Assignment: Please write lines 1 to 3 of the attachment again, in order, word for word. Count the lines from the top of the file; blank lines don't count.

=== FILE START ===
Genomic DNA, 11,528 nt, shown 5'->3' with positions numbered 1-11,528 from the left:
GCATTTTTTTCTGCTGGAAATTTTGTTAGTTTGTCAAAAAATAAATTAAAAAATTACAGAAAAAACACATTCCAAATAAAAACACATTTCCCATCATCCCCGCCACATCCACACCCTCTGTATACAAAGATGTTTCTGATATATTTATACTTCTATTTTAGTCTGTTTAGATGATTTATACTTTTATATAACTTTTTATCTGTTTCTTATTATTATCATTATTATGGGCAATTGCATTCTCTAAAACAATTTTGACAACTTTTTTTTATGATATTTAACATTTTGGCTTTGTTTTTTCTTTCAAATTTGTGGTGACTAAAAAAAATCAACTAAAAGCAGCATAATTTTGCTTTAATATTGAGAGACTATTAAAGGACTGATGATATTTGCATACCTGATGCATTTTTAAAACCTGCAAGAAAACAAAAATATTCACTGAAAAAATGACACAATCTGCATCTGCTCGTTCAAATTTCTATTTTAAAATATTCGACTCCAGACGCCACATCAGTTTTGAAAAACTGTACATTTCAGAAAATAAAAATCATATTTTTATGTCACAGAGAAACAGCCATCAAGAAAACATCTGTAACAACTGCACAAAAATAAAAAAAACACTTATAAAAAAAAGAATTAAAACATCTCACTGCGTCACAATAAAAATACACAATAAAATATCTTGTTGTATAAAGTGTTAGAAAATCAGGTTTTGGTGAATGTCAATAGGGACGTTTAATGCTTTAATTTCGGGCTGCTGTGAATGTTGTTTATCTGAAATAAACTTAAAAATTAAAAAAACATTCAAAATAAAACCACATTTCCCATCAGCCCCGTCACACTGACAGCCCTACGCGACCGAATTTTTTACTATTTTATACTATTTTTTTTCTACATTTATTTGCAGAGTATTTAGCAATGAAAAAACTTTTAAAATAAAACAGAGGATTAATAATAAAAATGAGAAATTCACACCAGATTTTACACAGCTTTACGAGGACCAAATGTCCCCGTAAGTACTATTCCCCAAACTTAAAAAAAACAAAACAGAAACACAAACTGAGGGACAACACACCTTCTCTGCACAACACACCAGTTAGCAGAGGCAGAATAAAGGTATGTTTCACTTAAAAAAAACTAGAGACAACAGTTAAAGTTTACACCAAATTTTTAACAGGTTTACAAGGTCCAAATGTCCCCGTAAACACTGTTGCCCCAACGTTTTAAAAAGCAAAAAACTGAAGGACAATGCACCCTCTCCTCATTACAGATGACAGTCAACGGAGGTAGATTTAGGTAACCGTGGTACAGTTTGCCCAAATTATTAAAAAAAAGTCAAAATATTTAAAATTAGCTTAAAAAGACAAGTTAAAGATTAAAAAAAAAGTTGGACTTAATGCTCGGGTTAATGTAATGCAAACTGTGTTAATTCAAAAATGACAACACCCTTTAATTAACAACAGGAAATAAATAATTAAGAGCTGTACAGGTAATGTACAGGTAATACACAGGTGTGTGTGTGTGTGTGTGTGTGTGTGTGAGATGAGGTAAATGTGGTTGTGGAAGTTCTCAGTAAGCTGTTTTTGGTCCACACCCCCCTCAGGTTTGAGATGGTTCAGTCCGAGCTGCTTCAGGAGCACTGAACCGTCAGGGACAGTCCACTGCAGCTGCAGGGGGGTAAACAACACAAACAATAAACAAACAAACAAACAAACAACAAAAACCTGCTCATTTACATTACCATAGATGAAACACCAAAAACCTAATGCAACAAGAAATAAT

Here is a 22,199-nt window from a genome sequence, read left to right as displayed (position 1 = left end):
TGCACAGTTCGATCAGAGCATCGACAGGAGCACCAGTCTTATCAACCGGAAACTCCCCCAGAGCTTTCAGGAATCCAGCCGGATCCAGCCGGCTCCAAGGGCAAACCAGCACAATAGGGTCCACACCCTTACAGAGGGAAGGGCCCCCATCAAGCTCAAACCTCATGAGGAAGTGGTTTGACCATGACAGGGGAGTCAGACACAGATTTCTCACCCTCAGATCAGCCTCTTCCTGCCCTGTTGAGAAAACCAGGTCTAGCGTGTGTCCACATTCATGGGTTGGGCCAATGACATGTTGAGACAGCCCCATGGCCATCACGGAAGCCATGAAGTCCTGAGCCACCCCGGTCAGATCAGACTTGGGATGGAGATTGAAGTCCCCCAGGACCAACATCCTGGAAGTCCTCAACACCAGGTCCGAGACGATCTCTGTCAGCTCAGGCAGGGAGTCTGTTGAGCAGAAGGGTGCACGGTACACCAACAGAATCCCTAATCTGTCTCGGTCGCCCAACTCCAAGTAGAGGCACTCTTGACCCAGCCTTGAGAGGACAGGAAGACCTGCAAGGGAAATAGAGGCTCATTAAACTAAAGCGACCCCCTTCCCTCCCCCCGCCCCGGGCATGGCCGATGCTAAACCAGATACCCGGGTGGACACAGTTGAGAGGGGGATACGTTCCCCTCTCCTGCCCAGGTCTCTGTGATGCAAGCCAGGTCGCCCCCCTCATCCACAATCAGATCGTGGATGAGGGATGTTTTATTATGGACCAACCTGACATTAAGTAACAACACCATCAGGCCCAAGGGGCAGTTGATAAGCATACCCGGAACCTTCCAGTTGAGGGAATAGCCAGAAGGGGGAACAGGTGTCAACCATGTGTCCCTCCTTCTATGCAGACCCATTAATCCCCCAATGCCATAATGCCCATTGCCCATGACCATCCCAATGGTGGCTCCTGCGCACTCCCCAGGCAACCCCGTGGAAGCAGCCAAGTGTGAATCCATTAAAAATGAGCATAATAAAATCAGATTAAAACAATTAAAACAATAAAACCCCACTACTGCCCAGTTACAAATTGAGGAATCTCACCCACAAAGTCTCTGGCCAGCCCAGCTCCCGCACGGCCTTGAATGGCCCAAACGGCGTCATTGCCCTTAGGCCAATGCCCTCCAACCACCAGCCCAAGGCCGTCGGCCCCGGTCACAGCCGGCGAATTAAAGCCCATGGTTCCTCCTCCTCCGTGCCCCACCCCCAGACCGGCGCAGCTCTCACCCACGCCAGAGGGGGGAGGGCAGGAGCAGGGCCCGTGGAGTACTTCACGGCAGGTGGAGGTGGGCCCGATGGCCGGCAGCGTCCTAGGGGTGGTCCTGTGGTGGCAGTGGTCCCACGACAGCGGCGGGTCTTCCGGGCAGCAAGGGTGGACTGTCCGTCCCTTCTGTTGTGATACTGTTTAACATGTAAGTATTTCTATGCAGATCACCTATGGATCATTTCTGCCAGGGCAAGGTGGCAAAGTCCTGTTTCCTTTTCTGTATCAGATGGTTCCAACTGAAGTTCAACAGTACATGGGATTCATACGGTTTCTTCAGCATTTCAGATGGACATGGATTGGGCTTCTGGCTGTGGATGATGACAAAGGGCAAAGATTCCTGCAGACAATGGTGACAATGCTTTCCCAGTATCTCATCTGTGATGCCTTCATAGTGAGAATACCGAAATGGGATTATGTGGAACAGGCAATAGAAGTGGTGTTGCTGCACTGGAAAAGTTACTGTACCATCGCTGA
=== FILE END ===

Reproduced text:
Genomic DNA, 11,528 nt, shown 5'->3' with positions numbered 1-11,528 from the left:
GCATTTTTTTCTGCTGGAAATTTTGTTAGTTTGTCAAAAAATAAATTAAAAAATTACAGAAAAAACACATTCCAAATAAAAACACATTTCCCATCATCCCCGCCACATCCACACCCTCTGTATACAAAGATGTTTCTGATATATTTATACTTCTATTTTAGTCTGTTTAGATGATTTATACTTTTATATAACTTTTTATCTGTTTCTTATTATTATCATTATTATGGGCAATTGCATTCTCTAAAACAATTTTGACAACTTTTTTTTATGATATTTAACATTTTGGCTTTGTTTTTTCTTTCAAATTTGTGGTGACTAAAAAAAATCAACTAAAAGCAGCATAATTTTGCTTTAATATTGAGAGACTATTAAAGGACTGATGATATTTGCATACCTGATGCATTTTTAAAACCTGCAAGAAAACAAAAATATTCACTGAAAAAATGACACAATCTGCATCTGCTCGTTCAAATTTCTATTTTAAAATATTCGACTCCAGACGCCACATCAGTTTTGAAAAACTGTACATTTCAGAAAATAAAAATCATATTTTTATGTCACAGAGAAACAGCCATCAAGAAAACATCTGTAACAACTGCACAAAAATAAAAAAAACACTTATAAAAAAAAGAATTAAAACATCTCACTGCGTCACAATAAAAATACACAATAAAATATCTTGTTGTATAAAGTGTTAGAAAATCAGGTTTTGGTGAATGTCAATAGGGACGTTTAATGCTTTAATTTCGGGCTGCTGTGAATGTTGTTTATCTGAAATAAACTTAAAAATTAAAAAAACATTCAAAATAAAACCACATTTCCCATCAGCCCCGTCACACTGACAGCCCTACGCGACCGAATTTTTTACTATTTTATACTATTTTTTTTCTACATTTATTTGCAGAGTATTTAGCAATGAAAAAACTTTTAAAATAAAACAGAGGATTAATAATAAAAATGAGAAATTCACACCAGATTTTACACAGCTTTACGAGGACCAAATGTCCCCGTAAGTACTATTCCCCAAACTTAAAAAAAACAAAACAGAAACACAAACTGAGGGACAACACACCTTCTCTGCACAACACACCAGTTAGCAGAGGCAGAATAAAGGTATGTTTCACTTAAAAAAAACTAGAGACAACAGTTAAAGTTTACACCAAATTTTTAACAGGTTTACAAGGTCCAAATGTCCCCGTAAACACTGTTGCCCCAACGTTTTAAAAAGCAAAAAACTGAAGGACAATGCACCCTCTCCTCATTACAGATGACAGTCAACGGAGGTAGATTTAGGTAACCGTGGTACAGTTTGCCCAAATTATTAAAAAAAAGTCAAAATATTTAAAATTAGCTTAAAAAGACAAGTTAAAGATTAAAAAAAAAGTTGGACTTAATGCTCGGGTTAATGTAATGCAAACTGTGTTAATTCAAAAATGACAACACCCTTTAATTAACAACAGGAAATAAATAATTAAGAGCTGTACAGGTAATGTACAGGTAATACACAGGTGTGTGTGTGTGTGTGTGTGTGTGTGTGAGATGAGGTAAATGTGGTTGTGGAAGTTCTCAGTAAGCTGTTTTTGGTCCACACCCCCCTCAGGTTTGAGATGGTTCAGTCCGAGCTGCTTCAGGAGCACTGAACCGTCAGGGACAGTCCACTGCAGCTGCAGGGGGGTAAACAACACAAACAATAAACAAACAAACAAACAAACAACAAAAACCTGCTCATTTACATTACCATAGATGAAACACCAAAAACCTAATGCAACAAGAAATAAT

Here is a 22,199-nt window from a genome sequence, read left to right as displayed (position 1 = left end):